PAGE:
Life turned upside down for Maddy Montgomery when she found out she was half-Angel and was catapulted into the scene of flashbulbs, paparazzi, and the fervent adulation that comes with being in the celebrity Angel world. She’s trying to juggle her ordinary life—high school, family, friends—with the intense demands of being in the public eye as heartthrob Angel Jackson Godspeed’s girlfriend.
And now Maddy must face the most difficult choice of her life. She’s been offered the chance to become a Guardian. This means entering into dangerous and high stakes training, with no guarantee that she can succeed. But more than that, it would mean leaving her mortal life behind—forever—and allying with the Angels at a time when their relationship with humans is heading for war. . . .
Like a lot of second books that come on the heels of a great first book, Natural Born Angel doesn’t quite live up to its predecessor, but there is still a ton that this book does right.
First, the book summarily deals with Maddy’s decision to become a Guardian within the opening pages of the book and I think it was handled really well. That she was going to decide to become a Guardian was never really in question – cover art, title, and nature of the genre aside, this was the only choice possible that would have allowed for growth of the character. And yet, Speer shows respect for his character. When she makes her decision, it feels right for the character and you could see her character doing.
Second, and I know this sounds kind of odd, but I like that the leadership for both the Angels and the Humans are assholes. By the end of the book, Maddy is asked to pick a side and honestly, it’s not an easy call. I mean, okay, no one wants the earth destroyed, but when you’re choice is between Angels who are using Maddy for PR purposes and don’t want to save anyone who can’t afford it and humans who want to throw Angels in jail if they so much as show off their wings simply because they’re a part of the capitalistic NAS…it’s a tough one. Add in the fact that even the human who has been of the biggest help to Maddy has clear and obvious anti-Angel bias doesn’t help either. It’s rare to see YA that does have this balance to it, as opposed to the obvious Good and Evil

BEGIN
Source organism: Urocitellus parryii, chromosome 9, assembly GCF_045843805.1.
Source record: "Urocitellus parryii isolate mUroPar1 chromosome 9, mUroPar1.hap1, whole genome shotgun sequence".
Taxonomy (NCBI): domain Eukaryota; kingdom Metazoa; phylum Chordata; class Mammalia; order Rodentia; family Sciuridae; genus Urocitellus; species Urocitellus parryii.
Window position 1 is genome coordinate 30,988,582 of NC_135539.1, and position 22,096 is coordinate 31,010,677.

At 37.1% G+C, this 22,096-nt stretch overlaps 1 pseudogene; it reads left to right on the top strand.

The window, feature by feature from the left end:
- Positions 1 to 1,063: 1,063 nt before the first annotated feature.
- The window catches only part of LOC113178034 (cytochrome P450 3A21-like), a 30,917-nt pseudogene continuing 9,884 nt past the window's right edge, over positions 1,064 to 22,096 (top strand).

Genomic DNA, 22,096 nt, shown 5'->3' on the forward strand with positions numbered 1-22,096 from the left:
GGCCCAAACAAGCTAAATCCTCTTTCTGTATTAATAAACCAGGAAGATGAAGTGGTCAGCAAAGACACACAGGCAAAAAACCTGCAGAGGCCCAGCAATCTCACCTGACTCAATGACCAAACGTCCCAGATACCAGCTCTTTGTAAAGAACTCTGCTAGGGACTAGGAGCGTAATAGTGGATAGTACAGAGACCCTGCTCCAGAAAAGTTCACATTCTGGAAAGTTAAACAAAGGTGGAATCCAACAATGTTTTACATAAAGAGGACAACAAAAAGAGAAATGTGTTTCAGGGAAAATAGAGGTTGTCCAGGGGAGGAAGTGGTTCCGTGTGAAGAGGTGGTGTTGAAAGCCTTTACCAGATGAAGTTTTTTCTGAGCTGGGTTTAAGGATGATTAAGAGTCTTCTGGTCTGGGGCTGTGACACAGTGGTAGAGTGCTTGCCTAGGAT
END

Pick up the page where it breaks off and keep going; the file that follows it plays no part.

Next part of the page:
Finally, I like that this book does show a deterioration in the relationship between Maddy and Jackson. Speer’s day job is in Hollywood (in fact, he’s Excutive Producer of Step it Up: All In) and he uses that to craft a relationship falling apart that is too painfully Hollywood. The first book the press were all about Jackson. Jackson, Jackson, Jackson and Maddy was a curiosity. In this book we watch Jackson fade from relevance, to the point where he’s no longer even invited to events while it’s become Maddy, Maddy, Maddy. It’s not an uncommon way for relationships in Hollywood to come to an end. I honestly and legitimacy felt bad for Jackson here as he tried to find new purpose as he slowly recovers from the events of the last book. I really gained a lot of sympathy for him, even as I lost some for Maddy as you can definitely see her lose a piece of herself in the new life sytle (though without question, her heart is still firmly in its place)
On the downside, I do have two major complaints:
Once Maddy does start to train, it’s pretty trite high-school cliche stuff. Jealous classmates, she’s an outsider, etc. It may make the experience relatable to the core YA audience, but it’s old hat and these sections are easily the dullest part of the book. And second, as much as I liked the realistic faltering of their relationship, I really do think the book suffered for having Maddy and Jackson apart for so much of it. Where as the first books was really their story, this book was her story, and I genuinely missed the chemistry of the pair. On top of that, many of her solo sections were the bits of her doing press junkets or training and it’s just not that interesting. I really do wish Jackson could have been a larger part of the story.
We’re coming upon the finale in a few weeks here, and I hope that Speer is able to strike a better balance this time around. What made Immortal City so great was that sense of freshness and the feeling that something different was being done. This is decidedly a much more conventional novel and I think the book does lose something for that.
It’s still a good and enjoyable read, but it’s hard to not be at least a little disappointed with it.
Verdict: Buy It